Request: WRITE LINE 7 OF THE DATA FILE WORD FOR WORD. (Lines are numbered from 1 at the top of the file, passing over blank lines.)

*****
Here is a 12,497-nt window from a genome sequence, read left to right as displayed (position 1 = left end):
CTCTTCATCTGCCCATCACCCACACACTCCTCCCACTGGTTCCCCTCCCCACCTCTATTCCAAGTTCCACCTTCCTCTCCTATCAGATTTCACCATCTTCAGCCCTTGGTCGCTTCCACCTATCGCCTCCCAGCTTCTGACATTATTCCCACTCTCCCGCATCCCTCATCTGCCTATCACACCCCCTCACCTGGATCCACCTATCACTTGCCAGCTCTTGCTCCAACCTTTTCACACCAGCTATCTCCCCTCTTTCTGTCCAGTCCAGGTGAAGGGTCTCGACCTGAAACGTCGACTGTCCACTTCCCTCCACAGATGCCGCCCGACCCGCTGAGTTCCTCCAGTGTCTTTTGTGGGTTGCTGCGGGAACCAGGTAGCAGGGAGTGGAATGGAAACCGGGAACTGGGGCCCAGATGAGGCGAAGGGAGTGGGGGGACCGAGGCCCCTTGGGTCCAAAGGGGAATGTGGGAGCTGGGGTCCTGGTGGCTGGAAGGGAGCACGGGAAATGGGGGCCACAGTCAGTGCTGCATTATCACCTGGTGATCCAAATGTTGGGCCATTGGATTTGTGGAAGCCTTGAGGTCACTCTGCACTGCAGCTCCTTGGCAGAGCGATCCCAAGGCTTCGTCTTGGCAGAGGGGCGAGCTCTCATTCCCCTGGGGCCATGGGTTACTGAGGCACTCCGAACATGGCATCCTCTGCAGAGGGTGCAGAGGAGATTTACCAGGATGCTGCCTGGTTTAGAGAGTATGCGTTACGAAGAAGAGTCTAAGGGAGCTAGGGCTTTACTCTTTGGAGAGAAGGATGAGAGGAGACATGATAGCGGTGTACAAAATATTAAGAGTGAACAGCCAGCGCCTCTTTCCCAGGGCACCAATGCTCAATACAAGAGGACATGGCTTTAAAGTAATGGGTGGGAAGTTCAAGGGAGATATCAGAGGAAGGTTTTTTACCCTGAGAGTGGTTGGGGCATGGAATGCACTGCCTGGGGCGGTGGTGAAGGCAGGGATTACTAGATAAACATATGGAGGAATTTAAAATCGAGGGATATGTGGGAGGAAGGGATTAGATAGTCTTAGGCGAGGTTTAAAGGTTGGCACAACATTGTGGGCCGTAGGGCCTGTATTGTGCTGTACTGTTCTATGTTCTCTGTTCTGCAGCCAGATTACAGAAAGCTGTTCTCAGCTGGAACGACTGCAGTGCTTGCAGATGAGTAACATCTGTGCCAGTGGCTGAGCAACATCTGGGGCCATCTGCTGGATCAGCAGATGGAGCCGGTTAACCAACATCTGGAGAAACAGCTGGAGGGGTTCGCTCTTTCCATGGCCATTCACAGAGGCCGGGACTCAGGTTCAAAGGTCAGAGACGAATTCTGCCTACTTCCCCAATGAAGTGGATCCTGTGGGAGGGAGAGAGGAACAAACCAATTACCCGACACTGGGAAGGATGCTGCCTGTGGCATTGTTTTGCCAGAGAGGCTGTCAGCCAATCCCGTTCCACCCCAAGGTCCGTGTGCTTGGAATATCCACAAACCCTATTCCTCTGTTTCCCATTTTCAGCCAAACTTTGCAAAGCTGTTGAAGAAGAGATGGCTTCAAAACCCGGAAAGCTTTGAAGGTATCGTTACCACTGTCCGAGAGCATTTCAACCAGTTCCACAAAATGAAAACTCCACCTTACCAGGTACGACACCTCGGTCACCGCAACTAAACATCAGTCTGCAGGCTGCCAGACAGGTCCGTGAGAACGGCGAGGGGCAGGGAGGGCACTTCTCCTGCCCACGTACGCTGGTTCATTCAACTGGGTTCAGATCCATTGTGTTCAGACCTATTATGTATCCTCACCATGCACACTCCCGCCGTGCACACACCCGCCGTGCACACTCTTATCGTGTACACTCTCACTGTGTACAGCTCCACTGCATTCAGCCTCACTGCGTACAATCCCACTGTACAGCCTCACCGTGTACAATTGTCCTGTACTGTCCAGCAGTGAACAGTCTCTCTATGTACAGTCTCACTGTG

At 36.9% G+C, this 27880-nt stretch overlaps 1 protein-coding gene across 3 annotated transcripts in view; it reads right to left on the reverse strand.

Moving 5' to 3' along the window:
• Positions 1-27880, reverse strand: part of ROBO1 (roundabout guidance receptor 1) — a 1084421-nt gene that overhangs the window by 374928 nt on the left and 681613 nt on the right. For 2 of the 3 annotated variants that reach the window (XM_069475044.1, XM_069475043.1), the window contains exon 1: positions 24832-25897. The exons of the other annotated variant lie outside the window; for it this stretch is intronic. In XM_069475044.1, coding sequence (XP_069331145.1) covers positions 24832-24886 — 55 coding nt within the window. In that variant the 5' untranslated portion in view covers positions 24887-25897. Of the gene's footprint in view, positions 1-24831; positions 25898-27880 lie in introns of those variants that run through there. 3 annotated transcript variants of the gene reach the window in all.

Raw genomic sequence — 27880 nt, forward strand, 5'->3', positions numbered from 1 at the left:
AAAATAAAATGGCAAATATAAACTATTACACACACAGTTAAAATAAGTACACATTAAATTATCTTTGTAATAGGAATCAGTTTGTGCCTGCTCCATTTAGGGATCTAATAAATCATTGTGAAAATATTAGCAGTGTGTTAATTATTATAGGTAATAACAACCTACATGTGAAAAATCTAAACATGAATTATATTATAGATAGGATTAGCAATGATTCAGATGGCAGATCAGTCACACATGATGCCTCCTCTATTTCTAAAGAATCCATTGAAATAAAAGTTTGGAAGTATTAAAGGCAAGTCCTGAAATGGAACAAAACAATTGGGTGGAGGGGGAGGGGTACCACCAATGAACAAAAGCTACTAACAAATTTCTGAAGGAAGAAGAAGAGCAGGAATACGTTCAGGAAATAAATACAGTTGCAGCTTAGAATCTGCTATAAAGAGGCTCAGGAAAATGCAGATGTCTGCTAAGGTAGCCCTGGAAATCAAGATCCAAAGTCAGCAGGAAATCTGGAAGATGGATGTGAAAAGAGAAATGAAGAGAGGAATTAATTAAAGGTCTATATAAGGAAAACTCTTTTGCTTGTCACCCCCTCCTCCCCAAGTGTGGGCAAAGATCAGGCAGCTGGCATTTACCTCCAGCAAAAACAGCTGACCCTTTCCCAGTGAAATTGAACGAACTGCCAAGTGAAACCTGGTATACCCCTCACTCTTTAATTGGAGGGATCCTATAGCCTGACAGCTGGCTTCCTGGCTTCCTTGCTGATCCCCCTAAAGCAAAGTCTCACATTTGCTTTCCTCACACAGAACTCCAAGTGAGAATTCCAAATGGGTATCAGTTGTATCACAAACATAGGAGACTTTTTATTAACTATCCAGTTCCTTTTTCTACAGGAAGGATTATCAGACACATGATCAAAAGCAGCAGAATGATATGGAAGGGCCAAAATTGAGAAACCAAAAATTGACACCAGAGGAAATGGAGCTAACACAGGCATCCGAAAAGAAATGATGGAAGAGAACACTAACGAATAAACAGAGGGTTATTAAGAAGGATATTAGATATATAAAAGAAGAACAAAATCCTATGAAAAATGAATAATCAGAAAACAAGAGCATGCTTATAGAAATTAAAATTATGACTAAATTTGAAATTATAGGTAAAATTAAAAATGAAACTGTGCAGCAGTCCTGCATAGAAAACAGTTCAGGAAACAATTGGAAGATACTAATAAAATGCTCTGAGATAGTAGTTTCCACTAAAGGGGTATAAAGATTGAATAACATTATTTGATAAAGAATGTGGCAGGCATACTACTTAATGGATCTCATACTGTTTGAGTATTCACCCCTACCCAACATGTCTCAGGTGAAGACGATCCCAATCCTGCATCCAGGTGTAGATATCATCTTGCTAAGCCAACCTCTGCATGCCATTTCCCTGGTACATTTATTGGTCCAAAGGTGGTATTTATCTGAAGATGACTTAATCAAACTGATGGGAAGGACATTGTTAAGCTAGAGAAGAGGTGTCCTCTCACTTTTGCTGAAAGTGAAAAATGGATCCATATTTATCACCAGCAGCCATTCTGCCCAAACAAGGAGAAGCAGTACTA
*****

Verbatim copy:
AAAATAAAATGGCAAATATAAACTATTACACACACAGTTAAAATAAGTACACATTAAATTATCTTTGTAATAGGAATCAGTTTGTGCCTGCTCCATTTAGGGATCTAATAAATCATTGTGAAAATATTAGCAGTGTGTTAATTATTATAGGTAATAACAACCTACATGTGAAAAATCTAAACATGAATTATATTATAGATAGGATTAGCAATGATTCAGATGGCAGATCAGTCACACATGATGCCTCCTCTATTTCTAAAGAATCCATTGAAATAAAAGTTTGGAAGTATTAAAGGCAAGTCCTGAAATGGAACAAAACAATTGGGTGGAGGGGGAGGGGTACCACCAATGAACAAAAGCTACTAACAAATTTCTGAAGGAAGAAGAAGAGCAGGAATACGTTCAGGAAATAAATACAGTTGCAGCTTAGAATCTGCTATAAAGAGGCTCAGGAAAATGCAGATGTCTGCTAAGGTAGCCCTGGAAATCAAGATCCAAAGTCAGCAGGAAATCTGGAAGATGGATGTGAAAAGAGAAATGAAGAGAGGAATTAATTAAAGGTCTATATAAGGAAAACTCTTTTGCTTGTCACCCCCTCCTCCCCAAGTGTGGGCAAAGATCAGGCAGCTGGCATTTACCTCCAGCAAAAACAGCTGACCCTTTCCCAGTGAAATTGAACGAACTGCCAAGTGAAACCTGGTATACCCCTCACTCTTTAATTGGAGGGATCCTATAGCCTGACAGCTGGCTTCCTGGCTTCCTTGCTGATCCCCCTAAAGCAAAGTCTCACATTTGCTTTCCTCACACAGAACTCCAAGTGAGAATTCCAAATGGGTATCAGTTGTATCACAAACATAGGAGACTTTTTATTAACTATCCAGTTCCTTTTTCTACAGGAAGGATTATCAGACACATGATCAAAAGCAGCAGAATGATATGGAAGGGCCAAAATTGAGAAACCAAAAATTGACACCAGAGGAAATGGAGCTAACACAGGCATCCGAAAAGAAATGATGGAAGAGAACACTAACGAATAAACAGAGGGTTATTAAGAAGGATATTAGATATATAAAAGAAGAACAAAATCCTATGAAAAATGAATAATCAGAAAACAAGAGCATGCTTATAGAAATTAAAATTATGACTAAATTTGAAATTATAGGTAAAATTAAAAATGAAACTGTGCAGCAGTCCTGCATAGAAAACAGTTCAGGAAACAATTGGAAGATACTAATAAAATGCTCTGAGATAGTAGTTTCCACTAAAGGGGTATAAAGATTGAATAACATTATTTGATAAAGAATGTGGCAGGCATACTACTTAATGGATCTCATACTGTTTGAGTATTCACCCCTACCCAACATGTCTCAGGTGAAGACGATCCCAATCCTGCATCCAGGTGTAGATATCATCTTGCTAAGCCAACCTCTGCATGCCATTTCCCTGGTACATTTATTGGTCCAAAGGTGGTATTTATCTGAAGATGACTTAATCAAACTGATGGGAAGGACATTGTTAAGCTAGAGAAGAGGTGTCCTCTCACTTTTGCTGAAAGTGAAAAATGGATCCATATTTATCACCAGCAGCCATTCTGCCCAAACAAGGAGAAGCAGTACTA